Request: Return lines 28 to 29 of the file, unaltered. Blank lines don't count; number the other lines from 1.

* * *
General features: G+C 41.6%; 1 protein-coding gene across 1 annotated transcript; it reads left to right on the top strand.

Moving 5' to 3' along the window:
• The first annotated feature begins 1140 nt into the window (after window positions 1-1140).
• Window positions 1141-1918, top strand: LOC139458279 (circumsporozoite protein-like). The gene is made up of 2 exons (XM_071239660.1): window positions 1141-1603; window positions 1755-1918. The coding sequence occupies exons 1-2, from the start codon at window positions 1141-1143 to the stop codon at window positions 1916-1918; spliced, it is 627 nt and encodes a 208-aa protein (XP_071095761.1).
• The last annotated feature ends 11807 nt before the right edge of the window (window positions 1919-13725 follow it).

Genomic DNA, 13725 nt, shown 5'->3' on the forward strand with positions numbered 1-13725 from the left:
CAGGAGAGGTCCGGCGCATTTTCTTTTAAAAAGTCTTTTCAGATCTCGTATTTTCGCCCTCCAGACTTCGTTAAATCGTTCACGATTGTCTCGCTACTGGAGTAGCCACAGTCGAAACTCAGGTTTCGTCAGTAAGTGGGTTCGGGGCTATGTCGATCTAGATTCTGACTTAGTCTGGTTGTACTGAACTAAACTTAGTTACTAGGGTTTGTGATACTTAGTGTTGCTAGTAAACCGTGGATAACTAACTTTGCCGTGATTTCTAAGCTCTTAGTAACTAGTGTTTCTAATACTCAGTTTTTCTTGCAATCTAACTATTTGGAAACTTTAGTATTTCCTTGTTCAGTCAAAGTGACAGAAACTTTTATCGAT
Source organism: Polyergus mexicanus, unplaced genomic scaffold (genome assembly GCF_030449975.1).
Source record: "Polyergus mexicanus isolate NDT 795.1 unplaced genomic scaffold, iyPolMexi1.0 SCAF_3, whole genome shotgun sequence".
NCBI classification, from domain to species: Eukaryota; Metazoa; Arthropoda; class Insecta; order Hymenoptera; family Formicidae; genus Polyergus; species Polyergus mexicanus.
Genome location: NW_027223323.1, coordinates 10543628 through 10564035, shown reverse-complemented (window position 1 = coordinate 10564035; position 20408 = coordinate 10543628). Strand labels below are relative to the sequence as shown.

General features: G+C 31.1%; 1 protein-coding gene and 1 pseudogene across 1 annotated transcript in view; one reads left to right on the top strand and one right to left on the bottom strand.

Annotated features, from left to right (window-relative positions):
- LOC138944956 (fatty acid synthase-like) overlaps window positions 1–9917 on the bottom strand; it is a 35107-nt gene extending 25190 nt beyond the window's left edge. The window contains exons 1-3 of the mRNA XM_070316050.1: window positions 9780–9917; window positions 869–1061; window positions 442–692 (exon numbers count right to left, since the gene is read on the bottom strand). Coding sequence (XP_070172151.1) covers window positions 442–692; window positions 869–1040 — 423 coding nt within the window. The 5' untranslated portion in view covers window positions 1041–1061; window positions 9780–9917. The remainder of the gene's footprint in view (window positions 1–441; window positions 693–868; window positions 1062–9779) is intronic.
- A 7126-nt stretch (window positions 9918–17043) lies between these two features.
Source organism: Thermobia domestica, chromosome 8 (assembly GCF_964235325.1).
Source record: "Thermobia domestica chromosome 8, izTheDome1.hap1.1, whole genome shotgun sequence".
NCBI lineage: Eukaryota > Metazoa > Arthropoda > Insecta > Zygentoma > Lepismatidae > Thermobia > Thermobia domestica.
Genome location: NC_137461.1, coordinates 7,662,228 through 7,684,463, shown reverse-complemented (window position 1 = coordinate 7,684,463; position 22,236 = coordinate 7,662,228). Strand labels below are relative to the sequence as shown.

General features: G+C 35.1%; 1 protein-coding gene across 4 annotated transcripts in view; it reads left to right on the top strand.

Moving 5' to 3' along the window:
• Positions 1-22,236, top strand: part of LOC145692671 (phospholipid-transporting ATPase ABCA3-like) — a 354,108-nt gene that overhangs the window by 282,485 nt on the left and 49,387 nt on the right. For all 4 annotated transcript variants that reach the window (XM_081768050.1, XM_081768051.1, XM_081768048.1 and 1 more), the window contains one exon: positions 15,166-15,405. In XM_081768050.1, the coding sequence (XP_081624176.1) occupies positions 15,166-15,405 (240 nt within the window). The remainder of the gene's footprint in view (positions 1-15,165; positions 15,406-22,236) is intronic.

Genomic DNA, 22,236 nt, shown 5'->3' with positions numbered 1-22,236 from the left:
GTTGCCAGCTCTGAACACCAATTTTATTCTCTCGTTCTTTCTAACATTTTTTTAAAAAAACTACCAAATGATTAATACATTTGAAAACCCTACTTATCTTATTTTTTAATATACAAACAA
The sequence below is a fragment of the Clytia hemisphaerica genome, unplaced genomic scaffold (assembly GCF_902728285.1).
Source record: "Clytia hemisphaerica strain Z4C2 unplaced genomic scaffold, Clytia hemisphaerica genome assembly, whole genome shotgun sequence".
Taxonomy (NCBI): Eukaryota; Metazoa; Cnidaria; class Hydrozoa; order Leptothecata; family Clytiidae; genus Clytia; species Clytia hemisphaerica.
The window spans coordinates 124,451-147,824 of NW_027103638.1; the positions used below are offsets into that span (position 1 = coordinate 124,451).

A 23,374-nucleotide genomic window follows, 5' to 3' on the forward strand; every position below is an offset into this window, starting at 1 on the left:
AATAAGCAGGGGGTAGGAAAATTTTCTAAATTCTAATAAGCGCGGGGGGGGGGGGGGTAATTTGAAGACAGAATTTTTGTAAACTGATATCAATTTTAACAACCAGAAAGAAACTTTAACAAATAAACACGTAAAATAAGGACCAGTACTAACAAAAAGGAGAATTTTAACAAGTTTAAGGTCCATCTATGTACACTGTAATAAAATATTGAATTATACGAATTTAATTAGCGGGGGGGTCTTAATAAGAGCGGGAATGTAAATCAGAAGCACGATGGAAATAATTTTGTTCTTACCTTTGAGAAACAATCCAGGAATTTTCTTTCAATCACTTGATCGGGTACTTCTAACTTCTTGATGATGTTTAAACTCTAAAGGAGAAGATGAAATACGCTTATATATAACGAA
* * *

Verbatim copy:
The window spans coordinates 124,451-147,824 of NW_027103638.1; the positions used below are offsets into that span (position 1 = coordinate 124,451).

A 23,374-nucleotide genomic window follows, 5' to 3' on the forward strand; every position below is an offset into this window, starting at 1 on the left: